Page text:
Colombian president suspends ceasefire with criminal group

FILE PHOTO: Colombia's President Gustavo Petro delivers a statement, in Bogota

BOGOTA (Reuters) - Colombian President Gustavo Petro on Sunday said he had suspended a ceasefire with the Clan del Golfo, the country's largest criminal organization, because it had attacked police.

"I have ordered the armed forces to reactivate all military operations against the Clan del Golfo," Petro said in a tweet. "We will not allow them to continue sowing anxiety and terror in the communities."

The ceasefire with the Clan, also known as the Gaitanista Self-Defense Forces (AGC), was part of efforts to end the group's part in Colombia's internal conflict, which has killed at least 450,000 people. Announced on New Year's Eve, it was scheduled to last six months.

Days earlier, in a radio interview on March 13, Petro accused the group of destroying a municipal aqueduct in Antioquia province amid roadblocks connected to protests by informal gold miners. Petro said at the time that the group had "broken the ceasefire" and there was no possibility of negotiations with the group if they continue attacks.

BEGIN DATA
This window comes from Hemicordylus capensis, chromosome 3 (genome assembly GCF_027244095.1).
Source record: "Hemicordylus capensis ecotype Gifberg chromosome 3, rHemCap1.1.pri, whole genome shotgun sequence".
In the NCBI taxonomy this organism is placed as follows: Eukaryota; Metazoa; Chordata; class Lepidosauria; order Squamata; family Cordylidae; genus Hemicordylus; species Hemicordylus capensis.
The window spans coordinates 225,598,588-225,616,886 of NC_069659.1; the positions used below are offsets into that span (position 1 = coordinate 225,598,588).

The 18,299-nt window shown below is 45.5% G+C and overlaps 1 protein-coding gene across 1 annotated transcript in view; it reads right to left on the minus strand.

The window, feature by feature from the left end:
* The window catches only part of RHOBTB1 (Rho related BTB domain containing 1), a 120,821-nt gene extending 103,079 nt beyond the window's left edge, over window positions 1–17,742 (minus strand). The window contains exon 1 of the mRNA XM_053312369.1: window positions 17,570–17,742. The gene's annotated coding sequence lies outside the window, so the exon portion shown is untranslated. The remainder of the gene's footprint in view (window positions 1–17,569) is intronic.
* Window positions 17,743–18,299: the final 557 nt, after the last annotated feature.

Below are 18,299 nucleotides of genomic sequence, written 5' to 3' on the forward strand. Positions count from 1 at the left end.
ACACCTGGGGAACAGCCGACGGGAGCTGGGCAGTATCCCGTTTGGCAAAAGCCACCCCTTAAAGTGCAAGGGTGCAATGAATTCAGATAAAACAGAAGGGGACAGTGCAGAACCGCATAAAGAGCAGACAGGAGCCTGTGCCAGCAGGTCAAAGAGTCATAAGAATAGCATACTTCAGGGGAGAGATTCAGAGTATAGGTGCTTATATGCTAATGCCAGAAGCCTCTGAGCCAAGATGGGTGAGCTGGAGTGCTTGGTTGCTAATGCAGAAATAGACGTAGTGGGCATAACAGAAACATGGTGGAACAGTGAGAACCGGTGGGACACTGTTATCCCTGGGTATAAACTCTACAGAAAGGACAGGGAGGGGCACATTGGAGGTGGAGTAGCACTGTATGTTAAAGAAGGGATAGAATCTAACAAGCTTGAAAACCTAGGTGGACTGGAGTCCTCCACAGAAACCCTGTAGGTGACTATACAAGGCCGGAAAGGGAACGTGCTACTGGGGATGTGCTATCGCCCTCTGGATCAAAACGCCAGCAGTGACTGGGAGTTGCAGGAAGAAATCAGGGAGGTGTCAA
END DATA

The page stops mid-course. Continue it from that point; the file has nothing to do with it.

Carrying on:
Earlier on Sunday, authorities reported that six vehicles were burned in the Bajo Cauca area in the department of Antioquia, in an event allegedly linked to the mining protest.

Defense Minister Ivan Velasquez told reporters on Sunday night that the government had no doubt that the Clan was responsible for the violent act as well as a rifle attack against law enforcement, which Petro had referenced in a tweet earlier in the day.

Velasquez said that military forces and the national police had been given orders to develop "offensive operations against the Clan del Golfo." He added that there were over 10,000 members of law enforcement in the region.

To avoid similar incidents, Velasquez urged truckdrivers passing through conflict zones to join scheduled caravans that would be protected by security forces.

As part of his peace plan, Petro has asked Congress to pass a law approving surrender for gangs, including reduced prison sentences, in exchange for halting operations and paying reparations to victims.

(Reporting by Julia Symmes Cobb in Bogota, Jackie Botts in Mexico City, and Fabian Cambero in Santiago; Editing by Chris Reese and Stephen Coates)